Will Google OS Do This?

With all the recent hype about the Google OS news, I got to thinking about what a current OS is and does and what a Google OS might be able to do. There is a whole lot of talk about the competitive landscape this new OS will compete against. There are also discussions about its predicted efficiency and small footprint, and lots of comparisons against Windows.

My angle on this is a bit different than most. I am concerned about the ramifications of a completely new OS built from the ground-up and potentially being web-based. What would this mean to developers? What new types of applications might we see? What new OS features would this implement?

I recall a few years ago about a new directory structure Microsoft was working on (for their Longhorn project) that was based not on today’s flat file structure but rather on a relational database model. This got me thinking about how Google OS might implement the directory structure. I assume a directory structure will still be needed for downloading files and saving them somewhere. The OS of course would need to manage this directory structure, but does Google OS be able to resurrect and implement a relational database model? What does it mean to download and “save”?  Would “saving” be to the “cloud” or to the local client?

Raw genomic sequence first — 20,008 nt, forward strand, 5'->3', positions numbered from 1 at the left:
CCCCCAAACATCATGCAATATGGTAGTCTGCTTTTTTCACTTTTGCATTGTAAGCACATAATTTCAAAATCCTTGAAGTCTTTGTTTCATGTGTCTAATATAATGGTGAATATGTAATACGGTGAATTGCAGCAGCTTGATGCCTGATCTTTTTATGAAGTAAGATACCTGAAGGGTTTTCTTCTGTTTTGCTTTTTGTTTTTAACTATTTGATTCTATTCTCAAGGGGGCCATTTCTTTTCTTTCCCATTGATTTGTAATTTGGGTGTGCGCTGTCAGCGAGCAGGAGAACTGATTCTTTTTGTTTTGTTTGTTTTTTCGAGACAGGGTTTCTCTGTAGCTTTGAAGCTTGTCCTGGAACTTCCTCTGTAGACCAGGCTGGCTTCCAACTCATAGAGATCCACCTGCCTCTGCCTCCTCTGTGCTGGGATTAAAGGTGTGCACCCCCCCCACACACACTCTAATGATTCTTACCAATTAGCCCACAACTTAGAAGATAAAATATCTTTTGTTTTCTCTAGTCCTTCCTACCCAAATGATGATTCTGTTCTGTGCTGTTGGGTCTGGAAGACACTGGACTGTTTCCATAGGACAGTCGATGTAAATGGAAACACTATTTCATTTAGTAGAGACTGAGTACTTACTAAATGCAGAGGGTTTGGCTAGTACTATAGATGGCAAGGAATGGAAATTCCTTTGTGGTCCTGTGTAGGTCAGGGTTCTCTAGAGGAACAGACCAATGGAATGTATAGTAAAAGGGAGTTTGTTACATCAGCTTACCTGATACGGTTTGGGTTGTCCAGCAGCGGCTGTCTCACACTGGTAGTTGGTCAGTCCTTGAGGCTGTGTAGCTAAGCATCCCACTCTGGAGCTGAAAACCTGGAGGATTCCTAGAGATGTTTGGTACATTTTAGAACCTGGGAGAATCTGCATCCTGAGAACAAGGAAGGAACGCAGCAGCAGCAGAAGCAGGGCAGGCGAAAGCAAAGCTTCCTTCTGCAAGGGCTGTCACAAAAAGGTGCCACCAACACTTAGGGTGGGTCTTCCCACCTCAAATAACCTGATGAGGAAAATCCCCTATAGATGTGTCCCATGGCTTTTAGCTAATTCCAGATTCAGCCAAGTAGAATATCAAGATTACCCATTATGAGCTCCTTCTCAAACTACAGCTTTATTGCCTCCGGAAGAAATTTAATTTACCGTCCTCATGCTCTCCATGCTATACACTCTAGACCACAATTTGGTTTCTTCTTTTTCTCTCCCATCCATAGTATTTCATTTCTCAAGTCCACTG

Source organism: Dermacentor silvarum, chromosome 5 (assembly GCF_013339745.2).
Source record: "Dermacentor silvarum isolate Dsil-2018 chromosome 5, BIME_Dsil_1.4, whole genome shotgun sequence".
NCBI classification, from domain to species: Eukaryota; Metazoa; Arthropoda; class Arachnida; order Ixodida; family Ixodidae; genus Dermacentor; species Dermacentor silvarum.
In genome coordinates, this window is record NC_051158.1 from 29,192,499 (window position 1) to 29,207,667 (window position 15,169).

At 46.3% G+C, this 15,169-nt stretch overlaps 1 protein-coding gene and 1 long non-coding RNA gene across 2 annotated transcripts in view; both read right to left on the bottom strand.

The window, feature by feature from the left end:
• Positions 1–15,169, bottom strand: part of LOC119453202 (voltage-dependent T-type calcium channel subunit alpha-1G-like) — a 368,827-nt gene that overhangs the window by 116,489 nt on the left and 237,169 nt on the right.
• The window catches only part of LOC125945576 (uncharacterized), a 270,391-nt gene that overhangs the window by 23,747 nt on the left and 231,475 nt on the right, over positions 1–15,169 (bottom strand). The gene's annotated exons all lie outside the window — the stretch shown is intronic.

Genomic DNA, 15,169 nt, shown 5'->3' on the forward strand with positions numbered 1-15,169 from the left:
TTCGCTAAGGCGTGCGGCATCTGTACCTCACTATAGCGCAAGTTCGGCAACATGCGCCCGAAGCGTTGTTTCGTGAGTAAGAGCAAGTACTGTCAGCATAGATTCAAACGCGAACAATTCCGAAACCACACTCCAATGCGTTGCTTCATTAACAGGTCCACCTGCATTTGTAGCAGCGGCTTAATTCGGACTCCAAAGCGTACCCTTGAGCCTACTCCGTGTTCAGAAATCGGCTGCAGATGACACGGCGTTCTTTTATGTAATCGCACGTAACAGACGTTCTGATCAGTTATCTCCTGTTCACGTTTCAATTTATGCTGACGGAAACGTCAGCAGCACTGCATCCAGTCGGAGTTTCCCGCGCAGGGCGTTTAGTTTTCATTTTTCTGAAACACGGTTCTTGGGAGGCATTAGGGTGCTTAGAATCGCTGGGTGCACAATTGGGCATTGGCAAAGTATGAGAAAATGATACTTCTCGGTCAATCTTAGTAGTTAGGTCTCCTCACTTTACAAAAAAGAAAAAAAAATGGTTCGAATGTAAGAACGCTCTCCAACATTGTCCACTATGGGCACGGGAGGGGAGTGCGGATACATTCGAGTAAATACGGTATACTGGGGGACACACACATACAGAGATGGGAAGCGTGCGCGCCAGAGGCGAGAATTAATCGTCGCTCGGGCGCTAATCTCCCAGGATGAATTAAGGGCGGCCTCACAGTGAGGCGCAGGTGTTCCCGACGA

Let’s assume Google OS will indeed manage files but will do so in a “cloud”. So anytime a file is saved or retrieved the OS would be doing so from and to the cloud. On the backend, how could Google manage all this information? I think that would mean Google would need to allocate a relational database to this massive effort. In so doing the new Google OS, on any client machine, would in effect manage a directory structure based on relational database technology. The end user could therefore be able to transparently perform all sorts of queries against his data using a new interface, a super cousin of today’s windows explorer.

I haven’t revisited all the discussions that occurred when Microsoft first proposed this approach years ago, and I imagine there could be some incredible things that were mentioned and that can now be more easily implemented by the Google OS. Whenever I get a chance I will review some of these and add some more to the discussion.

[At this time I don’t have time to carry this discussion into the ramifications to developers and applications but I hope to return to this soon.]

I am no expert in OS technology, never having even enrolled in an OS course, so I invite someone out there to continue this discussion. Perhaps there is already a discussion about this somewhere, so please put a link in a comment here.

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